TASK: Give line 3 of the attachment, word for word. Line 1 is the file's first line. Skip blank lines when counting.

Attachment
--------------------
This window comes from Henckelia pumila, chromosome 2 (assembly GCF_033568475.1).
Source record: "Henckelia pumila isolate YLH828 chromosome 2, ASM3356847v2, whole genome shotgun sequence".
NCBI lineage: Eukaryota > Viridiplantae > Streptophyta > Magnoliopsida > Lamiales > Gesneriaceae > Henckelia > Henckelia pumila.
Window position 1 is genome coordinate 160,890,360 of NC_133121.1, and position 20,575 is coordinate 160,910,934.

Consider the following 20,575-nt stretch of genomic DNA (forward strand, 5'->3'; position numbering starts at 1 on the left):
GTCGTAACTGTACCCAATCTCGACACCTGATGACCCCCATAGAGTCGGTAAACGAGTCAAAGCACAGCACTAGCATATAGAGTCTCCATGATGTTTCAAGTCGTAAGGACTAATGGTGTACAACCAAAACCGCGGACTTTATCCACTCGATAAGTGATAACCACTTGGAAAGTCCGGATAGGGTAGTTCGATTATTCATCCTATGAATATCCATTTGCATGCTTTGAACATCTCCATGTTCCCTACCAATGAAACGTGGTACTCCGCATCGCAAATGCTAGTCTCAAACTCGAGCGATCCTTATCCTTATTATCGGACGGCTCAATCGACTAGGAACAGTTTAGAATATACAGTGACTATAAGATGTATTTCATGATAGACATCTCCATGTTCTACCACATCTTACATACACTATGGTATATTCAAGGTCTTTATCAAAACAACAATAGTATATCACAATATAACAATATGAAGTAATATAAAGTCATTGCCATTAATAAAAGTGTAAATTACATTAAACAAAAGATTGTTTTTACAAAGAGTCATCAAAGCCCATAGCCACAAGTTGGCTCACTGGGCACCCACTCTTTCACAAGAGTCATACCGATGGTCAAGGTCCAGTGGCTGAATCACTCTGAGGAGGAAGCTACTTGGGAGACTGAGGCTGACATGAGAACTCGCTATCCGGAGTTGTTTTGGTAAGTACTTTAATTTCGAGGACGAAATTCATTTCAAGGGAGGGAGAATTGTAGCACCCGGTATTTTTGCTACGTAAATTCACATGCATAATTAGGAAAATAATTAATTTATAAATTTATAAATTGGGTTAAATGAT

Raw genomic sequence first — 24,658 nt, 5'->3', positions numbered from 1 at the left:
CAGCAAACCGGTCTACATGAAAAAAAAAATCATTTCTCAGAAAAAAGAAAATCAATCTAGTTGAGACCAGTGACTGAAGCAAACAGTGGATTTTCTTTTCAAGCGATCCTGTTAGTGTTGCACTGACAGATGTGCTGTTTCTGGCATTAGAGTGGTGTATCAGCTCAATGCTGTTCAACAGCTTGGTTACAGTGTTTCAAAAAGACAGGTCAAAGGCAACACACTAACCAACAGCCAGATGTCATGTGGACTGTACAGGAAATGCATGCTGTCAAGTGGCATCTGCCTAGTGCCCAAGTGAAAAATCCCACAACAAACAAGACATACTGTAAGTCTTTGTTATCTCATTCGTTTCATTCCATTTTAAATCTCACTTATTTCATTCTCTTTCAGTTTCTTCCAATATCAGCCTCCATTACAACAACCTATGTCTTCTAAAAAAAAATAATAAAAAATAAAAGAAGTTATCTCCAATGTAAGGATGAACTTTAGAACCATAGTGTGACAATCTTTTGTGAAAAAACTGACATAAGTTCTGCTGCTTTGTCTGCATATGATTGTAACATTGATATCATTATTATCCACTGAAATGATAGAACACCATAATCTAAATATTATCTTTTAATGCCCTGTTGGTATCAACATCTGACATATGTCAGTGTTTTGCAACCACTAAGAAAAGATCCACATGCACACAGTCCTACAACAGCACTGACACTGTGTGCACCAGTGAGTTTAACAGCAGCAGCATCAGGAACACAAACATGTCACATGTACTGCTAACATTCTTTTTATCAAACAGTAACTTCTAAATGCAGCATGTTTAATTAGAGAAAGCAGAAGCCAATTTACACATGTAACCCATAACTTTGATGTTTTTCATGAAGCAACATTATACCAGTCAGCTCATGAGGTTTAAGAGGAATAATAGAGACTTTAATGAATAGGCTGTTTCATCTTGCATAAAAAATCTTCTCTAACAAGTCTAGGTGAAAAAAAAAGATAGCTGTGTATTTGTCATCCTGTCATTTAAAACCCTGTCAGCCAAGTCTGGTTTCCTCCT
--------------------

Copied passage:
NCBI lineage: Eukaryota > Viridiplantae > Streptophyta > Magnoliopsida > Lamiales > Gesneriaceae > Henckelia > Henckelia pumila.